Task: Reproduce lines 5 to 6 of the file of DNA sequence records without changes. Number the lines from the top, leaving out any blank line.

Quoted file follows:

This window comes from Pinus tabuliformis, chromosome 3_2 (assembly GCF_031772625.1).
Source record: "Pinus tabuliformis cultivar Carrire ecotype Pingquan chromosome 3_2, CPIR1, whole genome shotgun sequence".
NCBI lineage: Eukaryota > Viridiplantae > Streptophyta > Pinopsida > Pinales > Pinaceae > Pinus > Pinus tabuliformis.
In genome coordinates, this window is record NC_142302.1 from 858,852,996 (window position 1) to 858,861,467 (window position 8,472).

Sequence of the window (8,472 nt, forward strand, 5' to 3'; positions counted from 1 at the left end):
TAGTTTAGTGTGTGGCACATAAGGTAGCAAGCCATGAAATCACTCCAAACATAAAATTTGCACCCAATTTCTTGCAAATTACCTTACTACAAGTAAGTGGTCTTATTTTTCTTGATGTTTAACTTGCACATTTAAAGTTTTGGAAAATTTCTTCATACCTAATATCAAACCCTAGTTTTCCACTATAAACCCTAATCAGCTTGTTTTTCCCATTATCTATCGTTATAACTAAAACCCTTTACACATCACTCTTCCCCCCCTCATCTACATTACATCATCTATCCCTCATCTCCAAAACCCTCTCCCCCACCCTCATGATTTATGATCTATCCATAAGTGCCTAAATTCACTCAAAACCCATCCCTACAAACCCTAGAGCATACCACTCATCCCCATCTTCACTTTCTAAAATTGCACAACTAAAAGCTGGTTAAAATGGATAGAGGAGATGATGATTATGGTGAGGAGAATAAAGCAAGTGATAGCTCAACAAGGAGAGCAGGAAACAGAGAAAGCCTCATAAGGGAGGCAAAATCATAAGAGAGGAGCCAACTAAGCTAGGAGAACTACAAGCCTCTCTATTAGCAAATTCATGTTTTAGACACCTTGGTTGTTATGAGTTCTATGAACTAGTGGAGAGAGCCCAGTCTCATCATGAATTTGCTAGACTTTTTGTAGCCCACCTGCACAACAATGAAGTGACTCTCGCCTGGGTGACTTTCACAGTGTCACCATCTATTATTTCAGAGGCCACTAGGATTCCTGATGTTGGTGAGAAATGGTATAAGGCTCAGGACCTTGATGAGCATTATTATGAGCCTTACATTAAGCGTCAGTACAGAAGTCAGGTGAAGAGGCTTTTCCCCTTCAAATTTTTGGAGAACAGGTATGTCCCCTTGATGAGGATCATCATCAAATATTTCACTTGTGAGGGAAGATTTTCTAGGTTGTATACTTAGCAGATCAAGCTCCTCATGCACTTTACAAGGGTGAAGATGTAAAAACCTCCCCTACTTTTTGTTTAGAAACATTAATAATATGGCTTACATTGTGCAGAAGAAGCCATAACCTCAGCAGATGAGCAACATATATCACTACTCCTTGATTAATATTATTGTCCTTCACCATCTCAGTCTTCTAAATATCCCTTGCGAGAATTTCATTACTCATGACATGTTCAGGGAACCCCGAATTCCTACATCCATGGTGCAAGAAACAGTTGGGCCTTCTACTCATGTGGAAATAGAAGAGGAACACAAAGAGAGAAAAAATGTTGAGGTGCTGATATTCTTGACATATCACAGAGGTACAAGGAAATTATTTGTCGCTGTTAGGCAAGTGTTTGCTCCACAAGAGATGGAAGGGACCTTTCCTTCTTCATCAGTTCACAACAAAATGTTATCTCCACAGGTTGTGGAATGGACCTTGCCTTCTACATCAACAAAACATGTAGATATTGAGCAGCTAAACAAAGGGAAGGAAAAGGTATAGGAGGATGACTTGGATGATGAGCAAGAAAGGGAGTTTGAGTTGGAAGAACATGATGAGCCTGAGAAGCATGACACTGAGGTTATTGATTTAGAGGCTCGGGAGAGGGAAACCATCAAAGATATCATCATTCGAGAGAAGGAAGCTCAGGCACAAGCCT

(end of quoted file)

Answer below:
Sequence of the window (8,472 nt, forward strand, 5' to 3'; positions counted from 1 at the left end):
TAGTTTAGTGTGTGGCACATAAGGTAGCAAGCCATGAAATCACTCCAAACATAAAATTTGCACCCAATTTCTTGCAAATTACCTTACTACAAGTAAGTGGTCTTATTTTTCTTGATGTTTAACTTGCACATTTAAAGTTTTGGAAAATTTCTTCATACCTAATATCAAACCCTAGTTTTCCACTATAAACCCTAATCAGCTTGTTTTTCCCATTATCTATCGTTATAACTAAAACCCTTTACACATCACTCTTCCCCCCCTCATCTACATTACATCATCTATCCCTCATCTCCAAAACCCTCTCCCCCACCCTCATGATTTATGATCTATCCATAAGTGCCTAAATTCACTCAAAACCCATCCCTACAAACCCTAGAGCATACCACTCATCCCCATCTTCACTTTCTAAAATTGCACAACTAAAAGCTGGTTAAAATGGATAGAGGAGATGATGATTATGGTGAGGAGAATAAAGCAAGTGATAGCTCAACAAGGAGAGCAGGAAACAGAGAAAGCCTCATAAGGGAGGCAAAATCATAAGAGAGGAGCCAACTAAGCTAGGAGAACTACAAGCCTCTCTATTAGCAAATTCATGTTTTAGACACCTTGGTTGTTATGAGTTCTATGAACTAGTGGAGAGAGCCCAGTCTCATCATGAATTTGCTAGACTTTTTGTAGCCCACCTGCACAACAATGAAGTGACTCTCGCCTGGGTGACTTTCACAGTGTCACCATCTATTATTTCAGAGGCCACTAGGATTCCTGATGTTGGTGAGAAATGGTATAAGGCTCAGGACCTTGATGAGCATTATTATGAGCCTTACATTAAGCGTCAGTACAGAAGTCAGGTGAAGAGGCTTTTCCCCTTCAAATTTTTGGAGAACAGGTATGTCCCCTTGATGAGGATCATCATCAAATATTTCACTTGTGAGGGAAGATTTTCTAGGTTGTATACTTAGCAGATCAAGCTCCTCATGCACTTTACAAGGGTGAAGATGTAAAAACCTCCCCTACTTTTTGTTTAGAAACATTAATAATATGGCTTACATTGTGCAGAAGAAGCCATAACCTCAGCAGATGAGCAACATATATCACTACTCCTTGATTAATATTATTGTCCTTCACCATCTCAGTCTTCTAAATATCCCTTGCGAGAATTTCATTACTCATGACATGTTCAGGGAACCCCGAATTCCTACATCCATGGTGCAAGAAACAGTTGGGCCTTCTACTCATGTGGAAATAGAAGAGGAACACAAAGAGAGAAAAAATGTTGAGGTGCTGATATTCTTGACATATCACAGAGGTACAAGGAAATTATTTGTCGCTGTTAGGCAAGTGTTTGCTCCACAAGAGATGGAAGGGACCTTTCCTTCTTCATCAGTTCACAACAAAATGTTATCTCCACAGGTTGTGGAATGGACCTTGCCTTCTACATCAACAAAACATGTAGATATTGAGCAGCTAAACAAAGGGAAGGAAAAGGTATAGGAGGATGACTTGGATGATGAGCAAGAAAGGGAGTTTGAGTTGGAAGAACATGATGAGCCTGAGAAGCATGACACTGAGGTTATTGATTTAGAGGCTCGGGAGAGGGAAACCATCAAAGATATCATCATTCGAGAGAAGGAAGCTCAGGCACAAGCCT